It smells and tastes like Champagne without the bubbles.  Toasty nose, toast and citrus on the palate, the wine saw oak for 6 months.  It's a thing of beauty.

Wally's Wine and Spirits in Los Angeles can special order it, according to Urraca's General Manager, Jean-Pierre Bieri.  He poured the wine for me to taste.  Bieri will be at the Wally's event throughout the weekend with his Cabernet Sauvignon and Malbec, but ask him if he has any of that great Chardonnay hidden away.

If you'd like to contact Wally's about a special order, the store is at 2107 Westwood Boulevard in Los Angeles.  Call them at 310.475.0606.  Maybe if they get enough calls, they'll put it on their shelves, where it belongs!

Ed. - Please excuse the incorrect vintage depicted in the image.  I rushed off to something else without getting a shot of the 2008 bottle.

Sunday, June 27, 2010


Deep Canyon Cellars Rosé

Deep Canyon Cellars  is a house label sold by Los Angeles wine shop Wally's.  According to Wally's website , "the group who produces it for us also makes one of the most expensive wines in the world, but that's all we can reveal!"  Very coy.  They do reveal that Au Bon Climat produces their Chaparral Chardonnay, so it's hard to dispute the quality of the name behind the label, whatever it is.  The grapes are from Santa Barbara County and, if memory serves, the price tag was about $12 for this rose.  It's made from Sangiovese.  I had this wine a couple of summers back, and it was delicious.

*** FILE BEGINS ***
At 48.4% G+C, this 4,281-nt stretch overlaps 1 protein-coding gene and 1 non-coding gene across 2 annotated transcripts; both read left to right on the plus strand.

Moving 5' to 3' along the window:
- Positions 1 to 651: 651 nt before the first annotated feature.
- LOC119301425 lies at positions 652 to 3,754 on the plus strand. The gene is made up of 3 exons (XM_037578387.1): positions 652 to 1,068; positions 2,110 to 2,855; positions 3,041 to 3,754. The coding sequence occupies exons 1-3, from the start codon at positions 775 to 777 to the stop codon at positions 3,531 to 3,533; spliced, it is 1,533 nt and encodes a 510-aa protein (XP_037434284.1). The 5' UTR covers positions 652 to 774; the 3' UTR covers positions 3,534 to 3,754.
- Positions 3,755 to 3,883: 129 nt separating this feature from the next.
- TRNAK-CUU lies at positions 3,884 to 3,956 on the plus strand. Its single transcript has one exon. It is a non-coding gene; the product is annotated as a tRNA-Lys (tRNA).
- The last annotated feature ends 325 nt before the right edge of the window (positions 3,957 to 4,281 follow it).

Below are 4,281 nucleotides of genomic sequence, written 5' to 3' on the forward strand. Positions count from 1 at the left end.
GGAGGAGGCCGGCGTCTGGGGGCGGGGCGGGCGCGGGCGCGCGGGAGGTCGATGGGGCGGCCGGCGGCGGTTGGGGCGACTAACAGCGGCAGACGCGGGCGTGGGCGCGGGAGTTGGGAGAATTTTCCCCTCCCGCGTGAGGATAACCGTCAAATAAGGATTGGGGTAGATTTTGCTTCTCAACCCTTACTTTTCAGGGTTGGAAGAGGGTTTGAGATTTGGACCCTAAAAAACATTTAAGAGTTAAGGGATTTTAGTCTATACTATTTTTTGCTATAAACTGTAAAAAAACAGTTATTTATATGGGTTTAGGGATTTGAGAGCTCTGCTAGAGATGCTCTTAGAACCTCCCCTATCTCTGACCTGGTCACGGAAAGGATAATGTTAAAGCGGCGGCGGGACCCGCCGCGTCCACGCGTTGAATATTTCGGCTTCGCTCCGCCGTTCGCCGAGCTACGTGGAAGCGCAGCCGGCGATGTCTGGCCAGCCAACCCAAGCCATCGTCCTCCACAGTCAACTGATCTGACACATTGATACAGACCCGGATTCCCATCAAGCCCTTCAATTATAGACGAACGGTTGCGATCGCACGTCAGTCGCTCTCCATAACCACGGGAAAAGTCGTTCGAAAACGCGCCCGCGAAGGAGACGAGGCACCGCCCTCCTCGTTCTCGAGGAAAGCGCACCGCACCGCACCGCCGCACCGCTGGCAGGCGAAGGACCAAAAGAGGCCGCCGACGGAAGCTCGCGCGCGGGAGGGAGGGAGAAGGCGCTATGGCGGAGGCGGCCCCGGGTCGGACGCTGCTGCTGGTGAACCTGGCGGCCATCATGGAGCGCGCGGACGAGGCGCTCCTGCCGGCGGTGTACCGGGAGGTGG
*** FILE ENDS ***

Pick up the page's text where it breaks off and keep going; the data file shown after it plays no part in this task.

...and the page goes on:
The nose shows a lot of fruit coming out of the glass, strawberry mostly.  I also detect a bit of a raspberry note.  The mouthfeel is a little heavier than most rosés.  If you don't mind that, and I certainly don't, you have a very refreshing drink that sips almost like a red with good acidity and a nice finish.  It's better chilled than not, so I would think it's well suited to summertime quaffing.  I find it gains a bit of complexity after it's been open a few days.